No, let’s talk about new records that just came in this week…
Ty Segall – Sleeper
Between two minds, between two places, beyond Twins, Sleeper envisions a world of haves and have-nots, but the currency that separates them is psychic. Class is determined by where your head goes – and Ty puffs the pied pipe, leading you back to what you forgot you knew. Sleeper is Ty-fi, for sure, but it’s not that different from this world we live in. It’s a hard-knock existenz, but there’s plenty tenderness to try, and the trip is crafted especially to fit in your ears and sail down the canals deep into your skull. The acoustics expand upon contact, creating new shapes for you to fill inside yourself over the full-length of a true album-length entertainment. With Sleeper, Ty Segall explores your mind, coming through his own head to slip inside with thought sharing. Ty engineered this one from beginning to end, and his ultimate sonics were accessed with a freaky hand and an instinct for what makes something perfect. Sleeper flows more colors than ever before through your mind’s eye, pushing the walls of the universe out just a micron further, making everything heavier and lighter all at once, to allow for one moment that will live forever.
Check out the Pitchform review here: http://pitchfork.com/reviews/albums/18398-ty-segall-sleeper/
Superchunk – I Hate Music
Superchunk has offered up that sonic salve off and on for two decades, at various volumes. Like most great bands that started loud, they also explored the quiet, beginning the 1990s with a self-titled debut and ending them with Come Pick Me Up, a stately set that incorporated strings and horns. 2001 saw the even gentler Here’s to Shutting Up, but the rest of the aughts saw so little activity that the end seemed nigh. I Hate Music is Majesty’s dark twin. It’s similarly aggressive- often moreso – and every bit as energetic. It reflects the joys of a life spent immersed in music (‘Me & You & Jackie Mittoo,’ ‘Trees of Barcelona’), but there’s a dark undercurrent as well. That title isn’t tongue-in-cheek, but it’s really more a question than a statement: When you’re 20, lazy co-workers and romantic missteps number among your biggest worries; two decades later, life’s bigger questions knock louder and louder, demanding answers.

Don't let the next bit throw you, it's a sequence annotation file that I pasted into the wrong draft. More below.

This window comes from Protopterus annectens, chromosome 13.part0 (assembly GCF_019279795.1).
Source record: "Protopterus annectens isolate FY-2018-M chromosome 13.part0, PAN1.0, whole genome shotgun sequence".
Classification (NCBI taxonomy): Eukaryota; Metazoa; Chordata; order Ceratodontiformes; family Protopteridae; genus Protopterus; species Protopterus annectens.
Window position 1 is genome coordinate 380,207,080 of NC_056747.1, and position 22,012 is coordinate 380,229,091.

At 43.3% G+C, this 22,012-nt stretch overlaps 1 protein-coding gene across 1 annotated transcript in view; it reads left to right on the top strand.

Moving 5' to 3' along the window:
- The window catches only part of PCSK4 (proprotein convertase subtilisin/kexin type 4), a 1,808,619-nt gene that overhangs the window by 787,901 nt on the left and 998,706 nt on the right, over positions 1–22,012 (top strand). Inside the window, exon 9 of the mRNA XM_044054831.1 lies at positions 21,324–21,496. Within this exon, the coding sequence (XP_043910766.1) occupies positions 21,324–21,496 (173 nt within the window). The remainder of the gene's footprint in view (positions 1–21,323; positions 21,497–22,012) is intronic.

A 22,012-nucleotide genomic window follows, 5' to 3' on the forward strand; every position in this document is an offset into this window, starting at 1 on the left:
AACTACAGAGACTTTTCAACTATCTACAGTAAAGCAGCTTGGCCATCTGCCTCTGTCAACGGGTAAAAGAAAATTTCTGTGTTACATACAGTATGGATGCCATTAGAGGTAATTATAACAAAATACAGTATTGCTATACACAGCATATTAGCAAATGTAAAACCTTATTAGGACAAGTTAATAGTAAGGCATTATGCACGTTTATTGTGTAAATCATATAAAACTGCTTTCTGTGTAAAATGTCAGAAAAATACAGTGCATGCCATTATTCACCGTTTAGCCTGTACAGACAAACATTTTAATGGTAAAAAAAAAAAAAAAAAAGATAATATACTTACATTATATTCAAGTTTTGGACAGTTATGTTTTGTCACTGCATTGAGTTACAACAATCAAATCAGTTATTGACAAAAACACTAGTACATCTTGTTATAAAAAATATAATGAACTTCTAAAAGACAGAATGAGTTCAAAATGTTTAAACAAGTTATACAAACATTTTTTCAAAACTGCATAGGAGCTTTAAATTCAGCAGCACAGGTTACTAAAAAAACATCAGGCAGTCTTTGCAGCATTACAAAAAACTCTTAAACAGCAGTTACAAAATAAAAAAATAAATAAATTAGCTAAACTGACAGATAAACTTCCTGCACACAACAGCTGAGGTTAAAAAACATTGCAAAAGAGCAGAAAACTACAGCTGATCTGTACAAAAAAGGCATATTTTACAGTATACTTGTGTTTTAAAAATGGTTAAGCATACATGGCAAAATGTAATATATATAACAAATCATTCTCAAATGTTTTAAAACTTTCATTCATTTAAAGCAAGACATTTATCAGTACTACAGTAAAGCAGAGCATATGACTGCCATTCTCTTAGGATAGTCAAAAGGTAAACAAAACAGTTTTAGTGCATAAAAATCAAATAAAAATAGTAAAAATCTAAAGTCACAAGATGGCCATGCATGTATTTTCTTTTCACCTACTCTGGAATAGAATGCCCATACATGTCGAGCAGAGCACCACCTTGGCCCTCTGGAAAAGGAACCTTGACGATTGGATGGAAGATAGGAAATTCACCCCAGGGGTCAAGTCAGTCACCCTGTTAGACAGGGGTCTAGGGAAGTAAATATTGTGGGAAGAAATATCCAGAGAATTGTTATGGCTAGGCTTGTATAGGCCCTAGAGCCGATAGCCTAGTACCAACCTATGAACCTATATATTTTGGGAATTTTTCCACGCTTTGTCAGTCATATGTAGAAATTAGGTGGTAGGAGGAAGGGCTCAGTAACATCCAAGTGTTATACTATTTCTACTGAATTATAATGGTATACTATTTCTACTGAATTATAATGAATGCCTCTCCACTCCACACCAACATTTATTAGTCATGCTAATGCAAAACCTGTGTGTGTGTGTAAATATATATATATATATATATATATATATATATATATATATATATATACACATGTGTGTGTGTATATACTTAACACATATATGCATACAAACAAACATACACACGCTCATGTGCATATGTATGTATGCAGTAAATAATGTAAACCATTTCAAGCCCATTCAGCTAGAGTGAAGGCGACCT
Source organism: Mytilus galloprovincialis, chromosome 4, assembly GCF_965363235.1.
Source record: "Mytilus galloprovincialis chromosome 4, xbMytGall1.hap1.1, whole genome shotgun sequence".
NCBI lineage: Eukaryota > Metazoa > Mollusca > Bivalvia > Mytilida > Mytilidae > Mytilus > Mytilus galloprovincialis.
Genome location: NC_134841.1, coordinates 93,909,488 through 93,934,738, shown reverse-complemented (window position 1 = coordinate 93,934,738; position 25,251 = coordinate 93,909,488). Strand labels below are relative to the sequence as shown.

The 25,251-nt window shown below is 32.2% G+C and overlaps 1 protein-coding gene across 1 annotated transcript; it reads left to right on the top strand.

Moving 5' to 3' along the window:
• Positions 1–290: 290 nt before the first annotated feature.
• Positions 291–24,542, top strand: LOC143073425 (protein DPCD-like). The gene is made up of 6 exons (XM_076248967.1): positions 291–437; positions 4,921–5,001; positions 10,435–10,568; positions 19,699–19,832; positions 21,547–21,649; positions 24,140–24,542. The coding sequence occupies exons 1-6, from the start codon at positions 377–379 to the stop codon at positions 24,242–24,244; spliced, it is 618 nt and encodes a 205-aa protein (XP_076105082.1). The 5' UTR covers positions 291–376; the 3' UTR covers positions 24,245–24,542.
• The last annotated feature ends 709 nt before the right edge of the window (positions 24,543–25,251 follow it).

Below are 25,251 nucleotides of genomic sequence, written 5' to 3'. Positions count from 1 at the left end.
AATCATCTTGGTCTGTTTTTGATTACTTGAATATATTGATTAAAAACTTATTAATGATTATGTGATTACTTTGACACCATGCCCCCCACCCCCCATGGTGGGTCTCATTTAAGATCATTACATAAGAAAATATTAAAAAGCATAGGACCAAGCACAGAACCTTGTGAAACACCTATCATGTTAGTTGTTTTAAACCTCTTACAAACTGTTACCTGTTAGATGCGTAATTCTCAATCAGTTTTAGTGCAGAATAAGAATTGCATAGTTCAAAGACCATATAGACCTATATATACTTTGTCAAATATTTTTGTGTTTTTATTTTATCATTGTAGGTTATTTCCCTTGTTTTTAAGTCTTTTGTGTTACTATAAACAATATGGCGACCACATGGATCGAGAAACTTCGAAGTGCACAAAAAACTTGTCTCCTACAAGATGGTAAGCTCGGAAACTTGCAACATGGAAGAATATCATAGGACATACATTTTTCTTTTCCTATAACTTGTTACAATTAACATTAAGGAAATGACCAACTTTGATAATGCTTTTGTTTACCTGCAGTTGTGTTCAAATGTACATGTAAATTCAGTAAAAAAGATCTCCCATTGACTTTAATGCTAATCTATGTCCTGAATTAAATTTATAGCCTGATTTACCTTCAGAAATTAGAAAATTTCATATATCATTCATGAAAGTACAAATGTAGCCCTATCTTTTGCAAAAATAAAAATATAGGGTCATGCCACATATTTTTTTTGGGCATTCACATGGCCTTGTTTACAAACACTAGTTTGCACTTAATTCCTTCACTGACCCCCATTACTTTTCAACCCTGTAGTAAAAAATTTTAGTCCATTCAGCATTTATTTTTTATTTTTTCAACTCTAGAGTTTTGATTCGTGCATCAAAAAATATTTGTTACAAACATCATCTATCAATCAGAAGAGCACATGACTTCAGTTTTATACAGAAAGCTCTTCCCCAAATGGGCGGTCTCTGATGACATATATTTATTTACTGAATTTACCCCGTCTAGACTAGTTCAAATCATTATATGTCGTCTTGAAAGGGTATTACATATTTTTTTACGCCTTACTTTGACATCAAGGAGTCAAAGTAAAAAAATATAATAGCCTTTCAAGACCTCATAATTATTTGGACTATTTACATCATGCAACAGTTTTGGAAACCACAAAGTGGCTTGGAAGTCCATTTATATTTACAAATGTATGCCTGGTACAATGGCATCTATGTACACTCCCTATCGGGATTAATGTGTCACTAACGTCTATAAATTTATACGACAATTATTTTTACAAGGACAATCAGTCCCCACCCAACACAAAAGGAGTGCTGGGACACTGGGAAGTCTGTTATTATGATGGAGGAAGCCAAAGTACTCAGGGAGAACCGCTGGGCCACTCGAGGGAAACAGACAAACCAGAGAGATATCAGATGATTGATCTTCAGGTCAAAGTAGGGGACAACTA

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Telekinesis! – Telekinesis!
Telekinesis is Michael Benjamin Lerner. Michael recorded Telekinesis! at Two Sticks Audio in Seattle with producer Chris Walla (Death Cab for Cutie, The Decemberists, Tegan and Sara). Michael wrote and sang all of the songs and played nearly all of the instruments on the album, but tours with a full band that includes David Broecker (guitar), Jonie Broecker (bass, keyboards), and Chris Staples (guitar). Influenced both by the carefully constructed timeless pop of the 60s and 70s and by the nonchalance and brevity of classic indie rock, Walla and Lerner approached the recording of Telekinesis! with the goal that each song’s tracking and mixing would be done to analog tape in a single day and that they would never look back. Vinyl + download include 5 bonus tracks from the 2009 self-released Coast of Carolina EP. Limited to 1,000 copies.
Disappears – Era – Available August 27
“Era” is the 4th annual report from Chicago powerhouse quartet Disappears. Insular & dark, the album sees the band further refining their love of dub, minimalism & repetition into their most original & stark (re: SUICIDE-esque, folks!) set yet, harkening back to the early 80s post punk period, when almost anything seemed possible with the classic 2 guitar line, bass & drums line up, & exploration & expansion of what could done with these elements was at the fore. Disappears at their most abrasive, contemplative, & paranoid – it’s the sound of the void looking back.